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Pajooh v. Abedi

Court of Appeals of Texas, Fourteenth District

April 18, 2017

MASSOOD DANESH PAJOOH, Appellant
v.
MEHDI ABEDI, Appellee IN RE MASSOOD DANESH PAJOOH

         On Appeal from the 234th District Court Harris County, Texas Trial Court Cause No. 2015-05195

         ORIGINAL PROCEEDING WRIT OF MANDAMUS 234th District Court Harris County, Texas Trial Court Cause No. 2015-05195

          Panel consists of Chief Justice Frost, and Justices Brown and Jewell.

          MEMORANDUM OPINION

          Marc W. Brown Justice

         The trial court imposed sanctions against plaintiff Massood Danesh Pajooh under rule 13 of the Texas Rules of Civil Procedure, awarding defendant Mehdi Abedi $8, 365 in attorney's fees for defending against Pajooh's slander case. See Tex. R. Civ. P. 13, 215.2(b)(8). The trial court also awarded Abedi $20, 000 if Pajooh filed an unsuccessful appeal in the court of appeals and $10, 000 if Pajooh filed a petition for review not granted by the Supreme Court of Texas or if Pajooh filed a petition for review that was granted but ultimately unsuccessful.

         Pajooh filed both an appeal and a petition for writ of mandamus. On its own motion, this court consolidated Pajooh's appeal (No. 14-16-00336-CV) and original proceeding (No. 14-16-00351-CV). We affirm the trial court's judgment and deny Pajooh's petition for writ of mandamus as moot.

         I. Background

         In January 2015, Pajooh filed suit pro se against Abedi for making a "libelous and slanderous" statement. Pajooh alleged that Abedi told Gus Parvizian that Pajooh "suffers from HIV positive" or "Aids [sic]." Pajooh alleged $250, 000 in damages. Abedi filed an original answer. Within his answer, Abedi alleged: "This suit is groundless and brought in bad faith and for purposes of harassment." Abedi requested that he be awarded his attorney's fees "as sanctions."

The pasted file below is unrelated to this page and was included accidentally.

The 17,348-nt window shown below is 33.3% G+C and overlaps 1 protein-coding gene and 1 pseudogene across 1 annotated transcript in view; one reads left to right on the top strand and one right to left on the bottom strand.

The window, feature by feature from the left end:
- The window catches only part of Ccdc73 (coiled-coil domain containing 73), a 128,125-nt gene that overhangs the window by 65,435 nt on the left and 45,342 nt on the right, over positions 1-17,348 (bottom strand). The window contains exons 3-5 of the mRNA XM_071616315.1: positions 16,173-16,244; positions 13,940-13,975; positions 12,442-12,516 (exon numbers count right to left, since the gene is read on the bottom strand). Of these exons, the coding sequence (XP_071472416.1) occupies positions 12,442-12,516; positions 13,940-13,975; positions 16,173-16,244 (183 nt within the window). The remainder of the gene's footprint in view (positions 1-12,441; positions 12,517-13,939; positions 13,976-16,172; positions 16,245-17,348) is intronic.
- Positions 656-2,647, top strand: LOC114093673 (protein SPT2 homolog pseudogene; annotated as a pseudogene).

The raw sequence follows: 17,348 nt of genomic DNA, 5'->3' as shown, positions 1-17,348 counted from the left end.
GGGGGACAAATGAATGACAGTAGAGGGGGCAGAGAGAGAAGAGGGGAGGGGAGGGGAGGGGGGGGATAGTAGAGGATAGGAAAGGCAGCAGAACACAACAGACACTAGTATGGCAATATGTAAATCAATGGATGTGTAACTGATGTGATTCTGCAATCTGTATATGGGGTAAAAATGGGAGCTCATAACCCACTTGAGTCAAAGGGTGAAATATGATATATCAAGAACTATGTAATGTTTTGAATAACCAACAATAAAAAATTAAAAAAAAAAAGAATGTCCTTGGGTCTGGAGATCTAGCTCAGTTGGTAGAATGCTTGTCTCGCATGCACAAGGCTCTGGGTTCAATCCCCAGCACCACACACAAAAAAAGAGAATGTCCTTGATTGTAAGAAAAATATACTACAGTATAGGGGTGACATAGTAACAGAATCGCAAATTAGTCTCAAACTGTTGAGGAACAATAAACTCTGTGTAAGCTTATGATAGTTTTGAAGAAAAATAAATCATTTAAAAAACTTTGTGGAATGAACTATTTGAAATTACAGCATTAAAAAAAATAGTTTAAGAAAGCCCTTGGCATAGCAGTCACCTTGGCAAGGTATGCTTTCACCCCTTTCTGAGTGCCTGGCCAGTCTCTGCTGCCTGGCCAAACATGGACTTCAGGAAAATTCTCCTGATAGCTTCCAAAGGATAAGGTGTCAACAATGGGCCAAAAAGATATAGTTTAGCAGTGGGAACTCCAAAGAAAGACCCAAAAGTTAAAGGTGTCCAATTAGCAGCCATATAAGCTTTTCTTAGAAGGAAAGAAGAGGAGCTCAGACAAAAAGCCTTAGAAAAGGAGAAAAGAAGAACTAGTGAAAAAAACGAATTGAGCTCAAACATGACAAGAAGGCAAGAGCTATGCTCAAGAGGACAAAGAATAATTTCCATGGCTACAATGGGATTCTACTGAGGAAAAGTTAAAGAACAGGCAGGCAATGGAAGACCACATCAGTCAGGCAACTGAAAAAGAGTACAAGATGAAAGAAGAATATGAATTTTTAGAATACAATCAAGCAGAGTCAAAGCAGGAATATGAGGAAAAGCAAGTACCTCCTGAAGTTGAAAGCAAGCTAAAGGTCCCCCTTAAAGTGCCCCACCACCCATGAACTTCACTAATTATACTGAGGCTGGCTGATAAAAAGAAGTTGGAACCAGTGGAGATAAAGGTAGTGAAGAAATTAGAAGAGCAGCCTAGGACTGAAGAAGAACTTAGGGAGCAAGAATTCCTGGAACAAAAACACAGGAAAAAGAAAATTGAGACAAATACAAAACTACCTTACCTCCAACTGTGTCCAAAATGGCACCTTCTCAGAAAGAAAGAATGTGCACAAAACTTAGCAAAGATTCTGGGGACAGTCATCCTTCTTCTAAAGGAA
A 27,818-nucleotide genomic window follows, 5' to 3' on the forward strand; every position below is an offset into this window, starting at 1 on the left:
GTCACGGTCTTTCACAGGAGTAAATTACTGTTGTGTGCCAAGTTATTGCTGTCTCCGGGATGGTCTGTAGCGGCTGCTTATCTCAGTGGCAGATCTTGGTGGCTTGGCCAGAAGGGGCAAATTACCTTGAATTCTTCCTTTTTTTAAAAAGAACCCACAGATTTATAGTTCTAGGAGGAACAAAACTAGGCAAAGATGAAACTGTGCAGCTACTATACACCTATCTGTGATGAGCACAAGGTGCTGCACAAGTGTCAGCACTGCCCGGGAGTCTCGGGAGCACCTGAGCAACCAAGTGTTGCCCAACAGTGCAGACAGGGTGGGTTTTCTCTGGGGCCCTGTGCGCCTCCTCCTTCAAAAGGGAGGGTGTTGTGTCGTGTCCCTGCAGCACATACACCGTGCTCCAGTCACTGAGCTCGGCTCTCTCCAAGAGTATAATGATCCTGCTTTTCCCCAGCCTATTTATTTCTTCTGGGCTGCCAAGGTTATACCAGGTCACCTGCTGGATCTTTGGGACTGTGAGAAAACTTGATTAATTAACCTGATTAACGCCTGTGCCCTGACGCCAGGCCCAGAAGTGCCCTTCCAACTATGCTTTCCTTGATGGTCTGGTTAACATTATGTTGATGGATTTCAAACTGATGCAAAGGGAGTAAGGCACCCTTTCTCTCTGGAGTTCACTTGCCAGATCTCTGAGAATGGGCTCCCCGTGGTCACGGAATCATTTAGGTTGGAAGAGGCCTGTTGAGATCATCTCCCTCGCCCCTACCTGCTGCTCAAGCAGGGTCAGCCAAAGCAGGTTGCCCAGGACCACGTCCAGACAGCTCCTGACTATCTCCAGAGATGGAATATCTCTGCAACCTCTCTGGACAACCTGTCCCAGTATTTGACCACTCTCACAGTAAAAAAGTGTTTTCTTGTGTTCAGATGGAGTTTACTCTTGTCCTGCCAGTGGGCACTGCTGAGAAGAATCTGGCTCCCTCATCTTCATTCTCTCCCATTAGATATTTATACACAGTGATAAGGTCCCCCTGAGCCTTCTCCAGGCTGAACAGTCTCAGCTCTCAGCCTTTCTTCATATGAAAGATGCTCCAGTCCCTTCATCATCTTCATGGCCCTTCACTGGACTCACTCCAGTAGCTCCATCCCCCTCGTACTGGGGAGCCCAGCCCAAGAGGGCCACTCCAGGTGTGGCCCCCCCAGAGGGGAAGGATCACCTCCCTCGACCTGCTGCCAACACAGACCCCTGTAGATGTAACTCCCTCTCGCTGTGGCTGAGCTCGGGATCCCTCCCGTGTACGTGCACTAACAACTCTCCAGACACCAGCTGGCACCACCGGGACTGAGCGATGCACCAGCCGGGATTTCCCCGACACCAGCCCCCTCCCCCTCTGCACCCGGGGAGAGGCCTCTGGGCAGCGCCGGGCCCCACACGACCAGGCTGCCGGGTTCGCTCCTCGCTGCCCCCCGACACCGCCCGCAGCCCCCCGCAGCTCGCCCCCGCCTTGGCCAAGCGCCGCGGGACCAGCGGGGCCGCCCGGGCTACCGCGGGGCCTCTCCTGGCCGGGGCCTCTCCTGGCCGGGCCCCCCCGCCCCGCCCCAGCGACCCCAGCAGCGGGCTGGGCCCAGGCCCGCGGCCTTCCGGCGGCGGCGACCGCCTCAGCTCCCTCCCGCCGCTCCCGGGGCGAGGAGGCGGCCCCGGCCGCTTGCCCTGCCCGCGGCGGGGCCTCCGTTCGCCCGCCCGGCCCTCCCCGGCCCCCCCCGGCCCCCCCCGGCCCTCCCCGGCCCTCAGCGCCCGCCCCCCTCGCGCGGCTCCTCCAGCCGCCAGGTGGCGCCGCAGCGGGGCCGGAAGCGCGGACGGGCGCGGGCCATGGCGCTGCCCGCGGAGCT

Pajooh filed a notice of nonsuit on October 21, 2015. That same day, the trial court signed an "Order of Non-Suit with Prejudice." On October 30, 2015, Abedi filed a motion to award attorney's fees. On November 18, 2015, Abedi filed a motion for new trial requesting that the trial court grant a new trial of the portion of the trial court's order dismissing Pajooh's claims with prejudice without awarding Abedi his incurred attorney's fees.

         The trial court held an evidentiary hearing in January 2016. The trial court signed a final judgment on January 25, 2016. The trial court ordered that the matter was dismissed with prejudice, with costs assessed against each party. The trial court ordered that Abedi recover as sanctions from Pajooh $8, 365 for Abedi's reasonable attorney's fees and expenses in defending the matter. The trial court further ordered an award of conditional attorney's fees of $20, 000 for an unsuccessful appeal to the court of appeals and $10, 000 for an unsuccessful appeal to the Supreme Court of Texas.

         On February 24, 2016, Pajooh filed a motion for new trial. Abedi filed a response and a proposed amended final judgment. On April 21, 2016, the trial court signed its amended final judgment, dismissing the matter with prejudice and awarding the same attorney's fees to Abedi as the original final judgment. That same day, Pajooh filed his notice of appeal. On April 28, 2016, Pajooh filed a petition for writ of mandamus. On its own motion, this court consolidated Pajooh's appeal and original proceeding.

         II. Analysis

         A. The trial court had jurisdiction to order sanctions.

         In his first issue, Pajooh argues that the trial court's judgment awarding sanctions is void because under rule 162 of the Texas Rules of Civil Procedure the court "lacked jurisdiction to act" after Pajooh's nonsuit and failed to reinstate the cause. In his second issue, Pajooh contends that the trial court could not award sanctions against him because Abedi did not assert any claim for affirmative relief before Pajooh filed his notice of nonsuit. Pajooh asserts that Abedi's answer was "purely defensive and limited to a resistance of plaintiffs' [sic] claims." We consider these related issues together and find no merit in either one.

         Under rule 162, a plaintiff may nonsuit a claim at any time before introducing all of the plaintiff's evidence other than rebuttal evidence. Tex.R.Civ.P. 162; Epps v. Fowler, 351 S.W.3d 862, 868 (Tex. 2011). "A nonsuit terminates a case from the moment the motion is filed." Epps, 351 S.W.3d at 868 (citing Travelers Ins. Co. v. Joachim, 315 S.W.3d 860, 862 (Tex. 2010) (internal quotation marks omitted)). However, "[a] plaintiff's nonsuit does not affect an opponent's pending claims for affirmative relief, attorney's fees, or sanctions." Stroman v. Tautenhahn, 465 S.W.3d 715, 717 (Tex. App.-Houston [14th Dist.] 2015, pet. dism'd w.o.j.); see Tex. R. Civ. P. 162 ("A dismissal under this rule shall have no effect on any motion for sanctions, attorney's fees or other costs, pending at the time of dismissal, as determined by the ...


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